Genomic Exploration of Infectious and Genetic Disease in Canids

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Title: Genomic Exploration of Infectious and Genetic Disease in Canids
Author: Kennerly, Erin Michelle
Advisors: Dr. Greg Gibson, Committee Chair
Dr. Jorge Piedrahita, Committee Member
Dr. Trudy F. Mackay, Committee Co-Chair
Dr. Natasha Olby, Committee Member
Abstract: KENNERLY, ERIN MICHELLE. Genomic Explorations of Infectious and Genetic Disease in Canids. (Under the direction of Gregory C. Gibson) Wild and domesticated dogs have long been of interest to humans as both companions and working animals. Selection for desired traits like behavior, size, and shapes has resulted in over 350 genetically distinct breeds, but inevitably less desirable traits like susceptibility to disease and congenital genetic disorders have been carried through in certain breeds of dogs. Because of their genetic history and close relation to humans, canids are an ideal model system to study the interaction between environment and genetics in the promotion of complex diseases and disorders. In this thesis, I explore the use of emerging genomic tools to study infectious disease, the effect of habitat change in red wolves, and pharmacogenetic response to epilepsy treatment across breeds of dogs. In the first study, heterologous microarrays were used to examine the effect of captive and free ranging habitats on peripheral blood gene expression in red wolves. An algorithm was developed to simultaneously estimate both genetic and environmental factors that contribute to differential gene expression profiles. The first two principal components of overall expression variation defined effects predominantly of habitat and genetic relatedness. Genes associated with stress pathways were the most differentially expressed as determined by gene ontology analysis. I applied microarray technology to define the extent of immune related changes in gene expression associated with a hookworm infection in beagle pups. Measured immunoglobulin levels indicated an active immune response, and gene expression profile changes involving 305 transcripts were evident between time points. However gene expression changes associated with both Th1 and Th2 immune response were evident preventing a clear characterization of the immune response associated with a hookworm infection. Lastly, I use a pharmacogenetic approach to identify genetic variation associated with Phenobarbital drug response in epileptic dogs. Using 384 genetic markers in 30 genes in a case control study between Phenobarbital responsive and nonresponsive epileptic dogs. I identified associations in SCN2A2, KCNQ3, ABCC4, GABRA2 and Epoxide hydrolase gene, which may be predictive of drug response. Because of the strong effects of breed structure, these should be studied more thoroughly before they are considered as the basis of a genetic test for drug response. As with many genomic experiments these studies provide insight and the starting point for further studies into the relationship between genes and phenotypes.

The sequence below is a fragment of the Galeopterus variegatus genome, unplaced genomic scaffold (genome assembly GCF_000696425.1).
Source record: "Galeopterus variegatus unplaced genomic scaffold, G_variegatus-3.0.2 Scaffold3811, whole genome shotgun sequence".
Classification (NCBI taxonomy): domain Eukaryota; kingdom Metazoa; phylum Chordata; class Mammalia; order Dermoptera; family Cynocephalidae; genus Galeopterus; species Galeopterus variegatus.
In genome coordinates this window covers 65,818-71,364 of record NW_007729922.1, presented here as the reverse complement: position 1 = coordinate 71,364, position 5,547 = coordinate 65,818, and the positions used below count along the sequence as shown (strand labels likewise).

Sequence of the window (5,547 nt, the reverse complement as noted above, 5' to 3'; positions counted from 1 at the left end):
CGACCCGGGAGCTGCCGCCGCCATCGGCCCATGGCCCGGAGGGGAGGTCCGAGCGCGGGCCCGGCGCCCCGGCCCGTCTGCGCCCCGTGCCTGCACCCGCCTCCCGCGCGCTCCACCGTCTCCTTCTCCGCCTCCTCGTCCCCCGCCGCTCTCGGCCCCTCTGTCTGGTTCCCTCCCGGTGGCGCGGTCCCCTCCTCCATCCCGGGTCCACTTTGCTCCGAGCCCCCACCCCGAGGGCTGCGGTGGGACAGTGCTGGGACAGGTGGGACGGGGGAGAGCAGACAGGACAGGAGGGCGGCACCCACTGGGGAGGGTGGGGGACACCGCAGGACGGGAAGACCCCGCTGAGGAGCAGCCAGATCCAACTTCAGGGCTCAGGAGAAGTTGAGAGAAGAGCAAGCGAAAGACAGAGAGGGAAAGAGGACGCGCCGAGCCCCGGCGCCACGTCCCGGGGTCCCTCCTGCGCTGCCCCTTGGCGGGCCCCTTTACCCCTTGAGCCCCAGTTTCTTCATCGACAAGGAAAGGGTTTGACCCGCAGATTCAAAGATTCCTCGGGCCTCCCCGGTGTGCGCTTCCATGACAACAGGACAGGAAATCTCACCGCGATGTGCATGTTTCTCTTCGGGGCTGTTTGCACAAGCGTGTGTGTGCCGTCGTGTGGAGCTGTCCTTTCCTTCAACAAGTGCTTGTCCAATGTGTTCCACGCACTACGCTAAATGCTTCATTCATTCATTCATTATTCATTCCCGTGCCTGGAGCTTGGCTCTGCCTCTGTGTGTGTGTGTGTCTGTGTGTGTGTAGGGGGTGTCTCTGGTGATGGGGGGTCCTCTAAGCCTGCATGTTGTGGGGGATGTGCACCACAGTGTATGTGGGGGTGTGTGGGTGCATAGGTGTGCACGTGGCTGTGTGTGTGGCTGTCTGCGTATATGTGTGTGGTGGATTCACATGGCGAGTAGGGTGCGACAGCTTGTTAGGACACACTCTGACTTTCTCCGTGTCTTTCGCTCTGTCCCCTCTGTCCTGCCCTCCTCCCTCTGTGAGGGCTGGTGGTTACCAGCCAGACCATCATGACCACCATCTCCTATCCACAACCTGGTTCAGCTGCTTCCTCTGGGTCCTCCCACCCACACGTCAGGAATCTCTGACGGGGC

Date: 2009-02-19
Degree: PhD
Discipline: Genetics
URI: http://www.lib.ncsu.edu/resolver/1840.16/3427


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